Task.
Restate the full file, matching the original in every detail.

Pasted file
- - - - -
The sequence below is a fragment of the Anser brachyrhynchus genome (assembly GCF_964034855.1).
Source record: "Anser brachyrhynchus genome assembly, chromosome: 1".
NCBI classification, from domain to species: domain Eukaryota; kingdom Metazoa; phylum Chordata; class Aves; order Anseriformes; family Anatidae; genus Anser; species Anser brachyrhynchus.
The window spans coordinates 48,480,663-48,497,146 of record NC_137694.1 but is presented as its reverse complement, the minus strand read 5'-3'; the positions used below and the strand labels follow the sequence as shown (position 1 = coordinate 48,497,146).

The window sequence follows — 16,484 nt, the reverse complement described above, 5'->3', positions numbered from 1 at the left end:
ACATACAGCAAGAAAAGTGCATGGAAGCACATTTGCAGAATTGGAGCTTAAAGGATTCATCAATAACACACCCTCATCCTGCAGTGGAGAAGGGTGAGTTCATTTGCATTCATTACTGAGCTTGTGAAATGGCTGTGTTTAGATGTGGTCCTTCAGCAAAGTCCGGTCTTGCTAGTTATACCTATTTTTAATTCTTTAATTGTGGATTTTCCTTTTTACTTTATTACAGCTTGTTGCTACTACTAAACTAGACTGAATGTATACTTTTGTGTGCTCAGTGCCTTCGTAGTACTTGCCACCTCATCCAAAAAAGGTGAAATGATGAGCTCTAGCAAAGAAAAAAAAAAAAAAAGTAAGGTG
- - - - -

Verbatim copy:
The sequence below is a fragment of the Anser brachyrhynchus genome (assembly GCF_964034855.1).
Source record: "Anser brachyrhynchus genome assembly, chromosome: 1".
NCBI classification, from domain to species: domain Eukaryota; kingdom Metazoa; phylum Chordata; class Aves; order Anseriformes; family Anatidae; genus Anser; species Anser brachyrhynchus.
The window spans coordinates 48,480,663-48,497,146 of record NC_137694.1 but is presented as its reverse complement, the minus strand read 5'-3'; the positions used below and the strand labels follow the sequence as shown (position 1 = coordinate 48,497,146).

The window sequence follows — 16,484 nt, the reverse complement described above, 5'->3', positions numbered from 1 at the left end:
ACATACAGCAAGAAAAGTGCATGGAAGCACATTTGCAGAATTGGAGCTTAAAGGATTCATCAATAACACACCCTCATCCTGCAGTGGAGAAGGGTGAGTTCATTTGCATTCATTACTGAGCTTGTGAAATGGCTGTGTTTAGATGTGGTCCTTCAGCAAAGTCCGGTCTTGCTAGTTATACCTATTTTTAATTCTTTAATTGTGGATTTTCCTTTTTACTTTATTACAGCTTGTTGCTACTACTAAACTAGACTGAATGTATACTTTTGTGTGCTCAGTGCCTTCGTAGTACTTGCCACCTCATCCAAAAAAGGTGAAATGATGAGCTCTAGCAAAGAAAAAAAAAAAAAAAGTAAGGTG